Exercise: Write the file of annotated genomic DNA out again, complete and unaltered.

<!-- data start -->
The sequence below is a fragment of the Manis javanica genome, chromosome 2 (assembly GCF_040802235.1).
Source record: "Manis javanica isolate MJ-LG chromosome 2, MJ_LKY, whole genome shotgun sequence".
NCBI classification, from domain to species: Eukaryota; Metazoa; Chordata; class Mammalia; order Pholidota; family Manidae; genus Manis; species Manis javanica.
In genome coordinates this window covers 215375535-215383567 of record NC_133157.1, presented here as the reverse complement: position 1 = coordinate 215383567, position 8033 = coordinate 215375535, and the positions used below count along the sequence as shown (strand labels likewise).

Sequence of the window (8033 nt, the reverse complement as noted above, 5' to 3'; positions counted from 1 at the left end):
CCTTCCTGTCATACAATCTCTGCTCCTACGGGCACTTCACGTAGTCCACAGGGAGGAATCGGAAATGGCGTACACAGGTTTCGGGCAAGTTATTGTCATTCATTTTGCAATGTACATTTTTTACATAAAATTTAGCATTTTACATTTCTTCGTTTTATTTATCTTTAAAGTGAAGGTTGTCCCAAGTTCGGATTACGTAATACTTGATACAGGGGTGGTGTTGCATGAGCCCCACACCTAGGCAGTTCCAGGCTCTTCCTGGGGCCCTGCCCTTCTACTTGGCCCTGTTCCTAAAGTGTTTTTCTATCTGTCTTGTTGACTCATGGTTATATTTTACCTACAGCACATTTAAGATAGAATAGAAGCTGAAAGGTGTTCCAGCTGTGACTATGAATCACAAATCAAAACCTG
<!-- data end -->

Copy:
The sequence below is a fragment of the Manis javanica genome, chromosome 2 (assembly GCF_040802235.1).
Source record: "Manis javanica isolate MJ-LG chromosome 2, MJ_LKY, whole genome shotgun sequence".
NCBI classification, from domain to species: Eukaryota; Metazoa; Chordata; class Mammalia; order Pholidota; family Manidae; genus Manis; species Manis javanica.
In genome coordinates this window covers 215375535-215383567 of record NC_133157.1, presented here as the reverse complement: position 1 = coordinate 215383567, position 8033 = coordinate 215375535, and the positions used below count along the sequence as shown (strand labels likewise).

Sequence of the window (8033 nt, the reverse complement as noted above, 5' to 3'; positions counted from 1 at the left end):
CCTTCCTGTCATACAATCTCTGCTCCTACGGGCACTTCACGTAGTCCACAGGGAGGAATCGGAAATGGCGTACACAGGTTTCGGGCAAGTTATTGTCATTCATTTTGCAATGTACATTTTTTACATAAAATTTAGCATTTTACATTTCTTCGTTTTATTTATCTTTAAAGTGAAGGTTGTCCCAAGTTCGGATTACGTAATACTTGATACAGGGGTGGTGTTGCATGAGCCCCACACCTAGGCAGTTCCAGGCTCTTCCTGGGGCCCTGCCCTTCTACTTGGCCCTGTTCCTAAAGTGTTTTTCTATCTGTCTTGTTGACTCATGGTTATATTTTACCTACAGCACATTTAAGATAGAATAGAAGCTGAAAGGTGTTCCAGCTGTGACTATGAATCACAAATCAAAACCTG